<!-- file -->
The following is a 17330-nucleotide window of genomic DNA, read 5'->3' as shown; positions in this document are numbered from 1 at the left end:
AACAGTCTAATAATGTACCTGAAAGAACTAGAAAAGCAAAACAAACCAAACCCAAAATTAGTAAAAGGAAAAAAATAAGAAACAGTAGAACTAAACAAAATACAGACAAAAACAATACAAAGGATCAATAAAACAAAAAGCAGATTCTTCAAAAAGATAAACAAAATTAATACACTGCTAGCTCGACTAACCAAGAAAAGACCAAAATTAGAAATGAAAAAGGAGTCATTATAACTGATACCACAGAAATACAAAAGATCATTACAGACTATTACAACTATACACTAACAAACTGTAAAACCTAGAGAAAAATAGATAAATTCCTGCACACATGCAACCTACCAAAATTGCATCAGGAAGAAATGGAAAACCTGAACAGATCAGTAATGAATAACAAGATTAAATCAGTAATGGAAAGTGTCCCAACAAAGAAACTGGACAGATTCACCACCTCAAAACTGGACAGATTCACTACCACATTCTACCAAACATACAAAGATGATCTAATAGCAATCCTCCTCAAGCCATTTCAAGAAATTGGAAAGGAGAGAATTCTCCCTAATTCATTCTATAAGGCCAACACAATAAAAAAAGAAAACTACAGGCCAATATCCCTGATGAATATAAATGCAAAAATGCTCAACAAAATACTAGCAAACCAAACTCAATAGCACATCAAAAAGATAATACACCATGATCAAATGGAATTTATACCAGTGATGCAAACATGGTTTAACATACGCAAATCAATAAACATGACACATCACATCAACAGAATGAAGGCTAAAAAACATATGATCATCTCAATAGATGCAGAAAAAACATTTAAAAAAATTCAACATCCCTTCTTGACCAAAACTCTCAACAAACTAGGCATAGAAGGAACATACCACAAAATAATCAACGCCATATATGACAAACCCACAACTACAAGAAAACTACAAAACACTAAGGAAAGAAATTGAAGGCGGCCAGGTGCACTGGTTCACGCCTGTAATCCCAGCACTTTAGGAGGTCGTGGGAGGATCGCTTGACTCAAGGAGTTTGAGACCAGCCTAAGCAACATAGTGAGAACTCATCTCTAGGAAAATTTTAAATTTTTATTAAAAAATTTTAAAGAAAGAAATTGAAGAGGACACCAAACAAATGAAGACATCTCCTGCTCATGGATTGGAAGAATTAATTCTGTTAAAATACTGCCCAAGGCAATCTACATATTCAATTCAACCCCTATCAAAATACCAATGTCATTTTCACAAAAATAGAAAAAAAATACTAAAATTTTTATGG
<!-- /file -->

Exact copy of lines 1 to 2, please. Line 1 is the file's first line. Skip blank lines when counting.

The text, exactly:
The following is a 17330-nucleotide window of genomic DNA, read 5'->3' as shown; positions in this document are numbered from 1 at the left end:
AACAGTCTAATAATGTACCTGAAAGAACTAGAAAAGCAAAACAAACCAAACCCAAAATTAGTAAAAGGAAAAAAATAAGAAACAGTAGAACTAAACAAAATACAGACAAAAACAATACAAAGGATCAATAAAACAAAAAGCAGATTCTTCAAAAAGATAAACAAAATTAATACACTGCTAGCTCGACTAACCAAGAAAAGACCAAAATTAGAAATGAAAAAGGAGTCATTATAACTGATACCACAGAAATACAAAAGATCATTACAGACTATTACAACTATACACTAACAAACTGTAAAACCTAGAGAAAAATAGATAAATTCCTGCACACATGCAACCTACCAAAATTGCATCAGGAAGAAATGGAAAACCTGAACAGATCAGTAATGAATAACAAGATTAAATCAGTAATGGAAAGTGTCCCAACAAAGAAACTGGACAGATTCACCACCTCAAAACTGGACAGATTCACTACCACATTCTACCAAACATACAAAGATGATCTAATAGCAATCCTCCTCAAGCCATTTCAAGAAATTGGAAAGGAGAGAATTCTCCCTAATTCATTCTATAAGGCCAACACAATAAAAAAAGAAAACTACAGGCCAATATCCCTGATGAATATAAATGCAAAAATGCTCAACAAAATACTAGCAAACCAAACTCAATAGCACATCAAAAAGATAATACACCATGATCAAATGGAATTTATACCAGTGATGCAAACATGGTTTAACATACGCAAATCAATAAACATGACACATCACATCAACAGAATGAAGGCTAAAAAACATATGATCATCTCAATAGATGCAGAAAAAACATTTAAAAAAATTCAACATCCCTTCTTGACCAAAACTCTCAACAAACTAGGCATAGAAGGAACATACCACAAAATAATCAACGCCATATATGACAAACCCACAACTACAAGAAAACTACAAAACACTAAGGAAAGAAATTGAAGGCGGCCAGGTGCACTGGTTCACGCCTGTAATCCCAGCACTTTAGGAGGTCGTGGGAGGATCGCTTGACTCAAGGAGTTTGAGACCAGCCTAAGCAACATAGTGAGAACTCATCTCTAGGAAAATTTTAAATTTTTATTAAAAAATTTTAAAGAAAGAAATTGAAGAGGACACCAAACAAATGAAGACATCTCCTGCTCATGGATTGGAAGAATTAATTCTGTTAAAATACTGCCCAAGGCAATCTACATATTCAATTCAACCCCTATCAAAATACCAATGTCATTTTCACAAAAATAGAAAAAAAATACTAAAATTTTTATGG